In a scene from the 1999 Nigerian Yoruba language film Saworoide, the greedy Chief Lapite thanks a soldier named Lagata for restoring his crown and grants him one wish in gratitude. Instead of responding gracefully, the equally corrupt Lagata throws down the gauntlet in front of the assembled honored guests. “Fellow country men, just look at the deplorable state of our nation!” Lagata yells, before demanding control of the government. Cue melodramatic strings and pew-pew laser gun noises as Lagata’s crew shoots up the dinner party and stages a coup.
Klein, a Nigerian-English singer and producer from Hammersmith, West London who spent time in Nigeria growing up, uses samples from this scene on the first track of her EP, Lagata, released in September. Saworoide is one of her favorite movies, and she relishes its over-the-top dramatics and brash declarations. “That film is ridiculous,” she says over a Skype call from her home in London. “Every movement, every touch, every ritual, everything about the film is so dramatic and elaborate. Almost out of this world.” Lagata is named after her favorite character, the crooked army man who tries to wrest control of a corrupt kingdom.
In conversation, Klein is effusive, using exaggerated voices and silly noises as she answers questions. Her songs, on the other hand, are distorted, droning sound collages, ominous and foreboding, layered with gospel-inspired vocals and jagged beats. Klein says she doesn’t consider her work truly “dark”, just dramatic; she is as inspired by Carly Rae Jepsen as she is by the Pentecostal sermons she grew up with. And opera, too: “I’m really into Pavarotti, all his live performances are just so insane,” she says. “I’m really into musicals, the dramatics of that.”
In February of this year, Klein released an LP, Only, mostly atmospheric tracks whose vocals sometimes sound like incantations. She felt that on Lagata, she needed to up the drama, so she turned to opera, though it’s not an obvious touchpoint for these warped songs. Working on the song “With U”, she described knowing she’d hit a sweet spot: “Halfway through [recording] it, I [thought] Pavarotti would be like, ‘I’m proud of you, Klein.’ Everyone else, all my peers, would be like, ‘That’s weird.’” she bursts out laughing.
Though Klein began playing music when her mom bought her a keyboard at age 14, she says that as recently as two months ago, making music for a living seemed impossibly out of reach. “I’ve never seen a singer that looks like me,” she says. “When you don’t see any representation, your parents don’t see representation, so they don’t think [you can do it].” It took watching a mediocre awards show on BBC 3 to motivate her into give performing a shot. “I was watching that… and I was like, this is mad, I can do this!” She cracks up, remembering her naivete. “I couldn’t,” she admits. “[After that] I spent a lot of free time teaching myself how to play piano. I remember watching Eternal Sunshine of the Spotless Mind on loop, trying to [recreate] the score.”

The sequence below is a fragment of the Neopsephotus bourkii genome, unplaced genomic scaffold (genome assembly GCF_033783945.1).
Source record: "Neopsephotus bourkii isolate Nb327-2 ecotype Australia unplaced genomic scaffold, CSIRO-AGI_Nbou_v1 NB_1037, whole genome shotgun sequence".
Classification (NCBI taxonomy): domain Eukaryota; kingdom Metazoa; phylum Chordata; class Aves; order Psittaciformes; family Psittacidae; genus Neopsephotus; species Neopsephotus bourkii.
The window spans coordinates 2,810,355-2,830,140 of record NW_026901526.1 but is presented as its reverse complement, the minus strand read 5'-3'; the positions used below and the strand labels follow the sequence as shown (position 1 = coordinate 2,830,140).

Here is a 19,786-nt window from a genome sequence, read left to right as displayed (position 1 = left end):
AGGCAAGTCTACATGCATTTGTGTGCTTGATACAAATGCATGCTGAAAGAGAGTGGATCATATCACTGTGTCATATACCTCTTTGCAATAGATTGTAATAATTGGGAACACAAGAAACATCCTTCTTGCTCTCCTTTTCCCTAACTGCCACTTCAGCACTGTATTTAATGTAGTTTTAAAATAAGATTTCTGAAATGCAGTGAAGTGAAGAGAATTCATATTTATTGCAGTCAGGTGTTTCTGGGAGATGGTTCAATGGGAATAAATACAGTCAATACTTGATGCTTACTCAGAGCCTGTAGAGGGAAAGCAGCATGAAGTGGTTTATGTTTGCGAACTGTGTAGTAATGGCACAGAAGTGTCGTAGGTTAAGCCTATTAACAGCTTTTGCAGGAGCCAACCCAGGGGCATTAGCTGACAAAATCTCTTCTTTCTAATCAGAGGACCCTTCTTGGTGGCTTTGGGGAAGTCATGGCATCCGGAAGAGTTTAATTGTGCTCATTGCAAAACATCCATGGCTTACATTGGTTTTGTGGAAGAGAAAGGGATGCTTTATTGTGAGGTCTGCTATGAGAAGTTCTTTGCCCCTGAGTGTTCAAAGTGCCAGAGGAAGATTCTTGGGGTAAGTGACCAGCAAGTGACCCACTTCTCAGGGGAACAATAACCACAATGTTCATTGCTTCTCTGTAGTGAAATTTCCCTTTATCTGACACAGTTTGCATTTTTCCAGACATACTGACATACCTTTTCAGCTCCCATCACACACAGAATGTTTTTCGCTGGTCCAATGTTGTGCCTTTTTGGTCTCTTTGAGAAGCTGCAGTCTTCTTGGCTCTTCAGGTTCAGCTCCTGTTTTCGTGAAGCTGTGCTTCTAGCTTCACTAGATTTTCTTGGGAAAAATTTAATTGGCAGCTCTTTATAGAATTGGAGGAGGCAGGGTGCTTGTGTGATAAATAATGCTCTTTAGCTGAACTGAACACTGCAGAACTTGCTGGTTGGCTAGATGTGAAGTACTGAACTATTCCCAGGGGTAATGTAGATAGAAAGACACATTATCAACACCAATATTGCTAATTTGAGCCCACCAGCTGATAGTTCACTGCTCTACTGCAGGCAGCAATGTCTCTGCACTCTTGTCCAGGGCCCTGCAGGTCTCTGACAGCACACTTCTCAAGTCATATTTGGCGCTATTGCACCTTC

Klein began recording music and playing at pubs around London, where the regulars drinking mostly ignored her. But one of these dead-end gigs led to a chance encounter with a promoter, who set up a show at The Old Blue Last, the Vice Media-owned London pub. Since then, Klein’s profile has risen, and a month ago she finally quit her day job at a “horrible temp agency”. Last weekend, she played the Boiler Room Weekender in the Poconos, opening for Dev Hynes. Tonight, she performs her first-ever New York City gig at the Brooklyn arts space Pioneer Works, and on Wednesday, she’ll play at Trans-Pecos in Queens, with a lineup that features some of the most exciting performers working today, including the dark electronica of New York artist Hiro Kone and the Hynes-approved alt-R&B of Amsterdam’s Bea1991.
“I’ve never expected anything from my music,” Klein says. “When you’re making something that’s completely for yourself, that’s different and original, it will take longer [for people to appreciate it], but it’s so much better. If anyone else likes it, it’s almost like a bonus.” Now that singular focus on her vision has paid off, as the world starts to take notice.
Klein is thrilled and shocked by this recognition, but her ambitions go far beyond performing at hip outer-borough New York venues. She says her wildest dream is to perform in a musical, “just for one or two nights.” Her top choice? Phantom of the Opera, of course.